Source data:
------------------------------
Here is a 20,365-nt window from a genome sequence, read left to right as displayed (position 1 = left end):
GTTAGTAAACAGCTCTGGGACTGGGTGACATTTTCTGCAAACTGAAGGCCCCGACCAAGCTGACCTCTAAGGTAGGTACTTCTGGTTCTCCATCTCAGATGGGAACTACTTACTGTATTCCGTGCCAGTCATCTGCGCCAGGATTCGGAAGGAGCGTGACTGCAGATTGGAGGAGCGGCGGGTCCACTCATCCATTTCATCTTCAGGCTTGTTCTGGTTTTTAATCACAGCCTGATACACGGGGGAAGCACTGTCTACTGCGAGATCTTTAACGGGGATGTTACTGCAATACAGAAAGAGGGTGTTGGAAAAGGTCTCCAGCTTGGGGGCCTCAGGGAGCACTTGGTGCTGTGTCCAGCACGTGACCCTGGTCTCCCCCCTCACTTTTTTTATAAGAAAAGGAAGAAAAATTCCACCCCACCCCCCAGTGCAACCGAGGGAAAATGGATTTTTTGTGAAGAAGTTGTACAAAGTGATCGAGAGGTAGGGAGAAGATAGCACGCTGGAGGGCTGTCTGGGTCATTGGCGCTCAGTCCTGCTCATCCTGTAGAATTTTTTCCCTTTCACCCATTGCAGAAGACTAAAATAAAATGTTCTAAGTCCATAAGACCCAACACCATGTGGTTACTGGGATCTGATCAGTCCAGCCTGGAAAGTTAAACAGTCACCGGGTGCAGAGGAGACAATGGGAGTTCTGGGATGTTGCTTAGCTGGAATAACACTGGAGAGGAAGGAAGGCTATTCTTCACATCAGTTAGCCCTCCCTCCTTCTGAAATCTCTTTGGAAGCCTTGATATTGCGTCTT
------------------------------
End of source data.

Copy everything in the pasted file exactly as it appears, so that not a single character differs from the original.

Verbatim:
Here is a 20,365-nt window from a genome sequence, read left to right as displayed (position 1 = left end):
GTTAGTAAACAGCTCTGGGACTGGGTGACATTTTCTGCAAACTGAAGGCCCCGACCAAGCTGACCTCTAAGGTAGGTACTTCTGGTTCTCCATCTCAGATGGGAACTACTTACTGTATTCCGTGCCAGTCATCTGCGCCAGGATTCGGAAGGAGCGTGACTGCAGATTGGAGGAGCGGCGGGTCCACTCATCCATTTCATCTTCAGGCTTGTTCTGGTTTTTAATCACAGCCTGATACACGGGGGAAGCACTGTCTACTGCGAGATCTTTAACGGGGATGTTACTGCAATACAGAAAGAGGGTGTTGGAAAAGGTCTCCAGCTTGGGGGCCTCAGGGAGCACTTGGTGCTGTGTCCAGCACGTGACCCTGGTCTCCCCCCTCACTTTTTTTATAAGAAAAGGAAGAAAAATTCCACCCCACCCCCCAGTGCAACCGAGGGAAAATGGATTTTTTGTGAAGAAGTTGTACAAAGTGATCGAGAGGTAGGGAGAAGATAGCACGCTGGAGGGCTGTCTGGGTCATTGGCGCTCAGTCCTGCTCATCCTGTAGAATTTTTTCCCTTTCACCCATTGCAGAAGACTAAAATAAAATGTTCTAAGTCCATAAGACCCAACACCATGTGGTTACTGGGATCTGATCAGTCCAGCCTGGAAAGTTAAACAGTCACCGGGTGCAGAGGAGACAATGGGAGTTCTGGGATGTTGCTTAGCTGGAATAACACTGGAGAGGAAGGAAGGCTATTCTTCACATCAGTTAGCCCTCCCTCCTTCTGAAATCTCTTTGGAAGCCTTGATATTGCGTCTT